The financial turmoil that started in 2007 has changed the view on off-balance sheet (OBS) activity. Before the crisis, paraphrasing Alan Greenspan, OBS items were thought to have reinforced the flexibility, efficiency, and resiliency of the financial system. After the crisis, securitized assets, guarantees, committed credit lines, credit default swaps, and so forth were identified as part of the financial “trap” at the very heart of the downturn. OBS activity was considered responsible for having flooded financial markets with low-quality assets in a multilayered agency problem (Ashcraft and Schuermann, 2008), with final investors suffering the corresponding loss.2 However, for this new view to hold, investors operating in the OBS market would have to be willing to take disproportionate risks by investing in assets with a default probability close to one. This widespread lack of risk aversion is hardly acceptable as regards sophisticated investors in sophisticated markets. By contrast, if agents are assumed to be risk averse, the rapid expansion of the OBS market in the pre-crisis period cannot be explained in terms of low-quality assets systematically provided by “greedy” issuers and acquired by “innocent” investors. An alternative explanation is to look at OBS activity in terms of an adverse selection problem between banks and risk-averse investors. Since Akerlof's (1970) pioneering work, we know that, with risk-averse investors, information asymmetries between issuers and investors can lead to an adverse selection problem that can result in a no-trade equilibrium, that is, disappearance of the market. Under the assumption that investors are risk averse, the no-trade result associated with adverse selection can be avoided in the OBS market if high-quality assets offered by high-quality issuers are predominant. The reason is that this option for quality would be a positive signal sent by the issuers of OBS items and would give investors a guarantee that their investment is relatively safe. Indeed, as Shin (2009) points out, the severity of the credit crisis lies precisely in the fact that low-quality OBS items were not passed on to final investors. The assets in the hands of investors were mostly high quality, whereas low-quality assets were sitting on the balance sheet of financial intermediaries. This paper aims to provide an explanation of the operation of the European OBS market in terms of an adverse selection problem. Since this explanation provides an alternative view of the role of OBS activity in the current crisis, our analysis focuses on the pre-crisis period. However, the crisis period is also studied to gain an overall view of bank OBS activity. In a more specific way, our hypothesis is that an adverse selection problem characterizes the relation between a bank and its counterparties in OBS deals. According to standard economic theory (Freixas and Rochet, 2008), we assume that issuer banks are the risk-neutral, fully informed side of that relation, whereas their counterparties are the risk-averse, uninformed side. The latter's aim is to avoid selecting “lemons,” that is, low-quality assets from low-quality banks. Note that the fact that investors pursue this goal defines the degree to which banks are able to engage in OBS activity. Therefore, if investors receive signals that the issuer is a high-quality bank providing high-quality items, this bank's chances to participate and make profits in the OBS market are enhanced. From this perspective, banks’ risk indicators define the capacity to engage in OBS activity, and we expect to find that safe banks issuing safe OBS items should engage in this activity to a larger extent. More specifically, our hypothesis entails that banks’ OBS activity is expected to be negatively related to risk measures signaling a bank's probability of failure (such as measures of insolvency or portfolio risk), but it is expected to be positively related to risk measures signaling that banks are using high-quality assets for OBS activity (such as measures of credit or liquidity risk). Accordingly, the adverse selection hypothesis rejects associating OBS activity in the banking industry with “junk” assets. The relation between OBS activity and banks’ risk exposure has been thoroughly analyzed, and several hypotheses (briefly discussed in Section 2) are proposed in the literature on OBS activity to explain the relation. Nevertheless, this paper extends earlier analysis in several manners. First, it puts forward and tests the adverse selection hypothesis. This hypothesis enables us to explain the behavior of banks’ counterparties in OBS activity in terms of a standard adverse selection problem. As a result, the main focus of the analysis of the OBS market is not on the decision of issuer banks, but on their counterparties in OBS deals. Even more specifically, the key of the analysis is these investors’ risk aversion. Indeed, besides the contractual means that help to overcome the lemon problem in the OBS market, risk aversion would provide an additional self-regulating mechanism that controls for the quality standards acceptable in this market. Second, our analysis palliates the bias toward the US banking system in the research about the relation between OBS activity and risk. To our knowledge, this is the first study that specifically examines this relation in the European Union (EU) banking system. In addition, we separately analyze the OBS market in the first 15 members of the EU and in the countries that recently joined. Using a sample comprised of individual banks in the 27 EU member countries, we separately study the pre-crisis period 1996–2006 and the crisis years 2007–2009. This allows us to determine whether the financial downturn that started in 2007 modified the way in which banks operate in the OBS market. Specifically, we test the adverse selection hypothesis for the entire sample for both periods. Then, to check for any possible differences between mature and in-transition economies, we test this hypothesis for two subsamples. The first subsample comprises banks in the first 15 members of the EU (EU15), and the second banks in the 12 new EU joiners (EU12).3 Our testing process examines the nature of the relation between OBS deals and risk measures that reflect the probability of banks becoming insolvent. To capture this probability, we use the Z-score (ZS) ( Altman, 1968), as well as its two additive components, and the capital-to-assets ratio (EA). In addition, we analyze the relation of OBS activity with credit and liquidity risk. For this analysis, we use cross-sectional estimation based on average values and panel data techniques. For the entire sample, in the two periods studied, and regardless of the techniques used, our results support the adverse selection hypothesis; that is, OBS activity is negatively related to proxies of failure risk and positively related to credit and liquidity risk. Nevertheless, when first and new members are separately analyzed, a significant difference arises. The adverse selection hypothesis is consistent with bank behavior in EU15 for the periods 1996–2006 and 2007–2009, but not consistent with evidence obtained for the EU12 subsample in both periods. This difference suggests that the description of banking institutions using low-quality assets for OBS deals applies to the EU12 banking sector.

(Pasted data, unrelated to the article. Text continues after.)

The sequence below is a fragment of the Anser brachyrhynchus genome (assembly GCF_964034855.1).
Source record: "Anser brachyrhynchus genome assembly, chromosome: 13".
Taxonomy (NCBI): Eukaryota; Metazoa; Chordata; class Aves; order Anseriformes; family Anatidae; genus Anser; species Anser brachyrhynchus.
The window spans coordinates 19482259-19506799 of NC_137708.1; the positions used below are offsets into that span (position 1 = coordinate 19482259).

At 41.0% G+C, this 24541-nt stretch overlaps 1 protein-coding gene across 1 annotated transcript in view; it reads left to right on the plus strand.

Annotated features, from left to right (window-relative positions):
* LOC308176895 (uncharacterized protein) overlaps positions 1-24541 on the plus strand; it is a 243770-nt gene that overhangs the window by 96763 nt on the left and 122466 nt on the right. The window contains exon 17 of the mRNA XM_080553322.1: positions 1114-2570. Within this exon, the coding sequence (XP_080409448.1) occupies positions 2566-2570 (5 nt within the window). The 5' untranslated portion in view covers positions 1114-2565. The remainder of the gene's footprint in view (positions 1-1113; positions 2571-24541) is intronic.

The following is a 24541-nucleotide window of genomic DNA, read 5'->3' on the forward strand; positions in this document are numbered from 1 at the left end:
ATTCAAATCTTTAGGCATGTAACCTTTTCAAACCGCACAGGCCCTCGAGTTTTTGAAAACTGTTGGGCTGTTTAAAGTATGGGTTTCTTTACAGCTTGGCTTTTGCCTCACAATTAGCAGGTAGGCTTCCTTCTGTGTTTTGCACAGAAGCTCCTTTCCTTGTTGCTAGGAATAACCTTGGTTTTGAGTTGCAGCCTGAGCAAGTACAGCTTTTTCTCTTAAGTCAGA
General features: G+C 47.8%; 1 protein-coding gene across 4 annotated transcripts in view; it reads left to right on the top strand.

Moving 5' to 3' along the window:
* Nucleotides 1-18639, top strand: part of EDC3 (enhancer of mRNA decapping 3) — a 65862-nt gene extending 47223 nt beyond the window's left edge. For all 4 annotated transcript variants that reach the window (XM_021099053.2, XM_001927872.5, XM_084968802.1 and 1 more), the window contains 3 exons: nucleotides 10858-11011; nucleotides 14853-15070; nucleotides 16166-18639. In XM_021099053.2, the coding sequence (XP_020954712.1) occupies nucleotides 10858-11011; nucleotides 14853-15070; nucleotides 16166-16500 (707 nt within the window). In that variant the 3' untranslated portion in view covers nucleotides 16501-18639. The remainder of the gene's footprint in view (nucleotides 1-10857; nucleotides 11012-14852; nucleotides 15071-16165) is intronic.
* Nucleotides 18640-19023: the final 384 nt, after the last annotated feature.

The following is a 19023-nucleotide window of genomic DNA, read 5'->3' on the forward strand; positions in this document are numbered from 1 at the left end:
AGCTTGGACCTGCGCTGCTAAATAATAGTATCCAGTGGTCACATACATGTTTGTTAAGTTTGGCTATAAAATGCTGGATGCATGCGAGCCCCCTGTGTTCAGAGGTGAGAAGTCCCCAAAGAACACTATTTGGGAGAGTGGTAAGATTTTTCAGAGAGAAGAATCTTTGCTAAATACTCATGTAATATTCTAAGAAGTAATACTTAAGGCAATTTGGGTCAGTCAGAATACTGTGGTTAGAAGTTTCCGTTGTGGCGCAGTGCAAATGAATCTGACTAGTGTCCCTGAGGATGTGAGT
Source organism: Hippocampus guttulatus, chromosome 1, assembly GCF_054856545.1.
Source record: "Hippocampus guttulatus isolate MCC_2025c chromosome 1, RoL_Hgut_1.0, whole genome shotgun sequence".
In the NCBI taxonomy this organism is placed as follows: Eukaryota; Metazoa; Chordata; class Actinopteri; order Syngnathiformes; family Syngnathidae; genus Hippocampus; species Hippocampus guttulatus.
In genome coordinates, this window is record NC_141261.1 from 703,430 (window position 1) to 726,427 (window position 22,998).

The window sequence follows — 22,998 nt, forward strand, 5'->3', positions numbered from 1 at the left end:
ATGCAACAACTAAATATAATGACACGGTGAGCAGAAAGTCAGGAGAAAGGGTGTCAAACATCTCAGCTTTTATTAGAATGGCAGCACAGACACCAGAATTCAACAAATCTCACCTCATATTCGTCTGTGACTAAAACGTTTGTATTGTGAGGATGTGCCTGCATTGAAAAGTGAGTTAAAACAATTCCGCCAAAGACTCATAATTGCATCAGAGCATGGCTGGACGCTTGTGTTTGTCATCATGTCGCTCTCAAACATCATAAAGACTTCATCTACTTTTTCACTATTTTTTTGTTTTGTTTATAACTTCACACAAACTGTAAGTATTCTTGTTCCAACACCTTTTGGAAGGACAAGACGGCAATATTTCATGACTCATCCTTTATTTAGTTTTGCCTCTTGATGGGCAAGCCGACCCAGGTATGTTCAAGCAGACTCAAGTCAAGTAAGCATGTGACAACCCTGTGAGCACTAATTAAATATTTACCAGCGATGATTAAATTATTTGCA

نتیجه گیری انگلیسی
For the adverse selection hypothesis OBS deals are not a means used by banks to get rid of that portion of risk they do not want to hold in their books. These deals are mainly a profit-seeking activity whose target consists of investors who place a high value on relatively safe assets issued by relatively safe institutions. Accordingly, the capacity to engage in OBS activity to a large extent requires, on the one hand, controlling indicators of failure risk. On the other hand, it entails that high-quality assets be used for OBS activity. Thus, banks’ OBS activity is expected to be negatively related to some types of risk (insolvency and portfolio risk) and positively related to other types (liquidity and credit risk). This paper tests these empirical predictions in two separate periods, 1996–2006 and 2007–2009, for the whole EU banking system and two subsamples, EU15 and EU12. Thus, we can check for any differences concerning the adverse selection hypothesis before and during the crisis, and between mature and in-transition economies. For EU and EU15,results support the conclusion that the adverse selection hypothesis is consistent with bank behavior in the OBS market during the pre-crisis and crisis periods. This result is obtained under cross-sectional analysis, using panel data techniques, and subjecting the results to different robustness tests. In an adverse selection problem, the option for quality is a means of avoiding the no-trade result. For the adverse selection hypothesis proposed in this paper, investors’ risk aversion is a self-regulating mechanism that provides incentives for banks to choose that option for quality in the OBS market. Our results suggest that in the two periods studied this option has been predominant in the OBS market of the EU15 banking system. The OBS activity in this banking system seems to have been a cherry-picking practice, with relatively high-quality assets used for the OBS deals. This may have helped reduce the risk f facing a chain of bank failures linked to (intra-European) OBS activity. Moreover, the contagion risk associated with OBS activity may also have been reduced by the fact that the EU15 banks that have been more active in the OBS market score better in insolvency and portfolio risk. Nevertheless, our results for the EU15 subsample also have a negative side. Consistent with Shin (2009), the test of the adverse selection hypothesis suggests that, when the crisis started, EU15 banks that had engaged in OBS activity to a large degree had low-quality assets sitting on their balance sheet. Indeed, those assets remained there during the crisis period. Regarding OBS activity in the EU12 subsample, the market discipline hypothesis—well known in the literature on OBS activity since the beginning of the 1990s—provides a better explanation of bank behavior than the adverse selection hypothesis for the two analyzed periods. This result implies that the banking institutions in new EU members used low-quality assets for OBS deals, thus supporting the association of these deals with “junk” assets.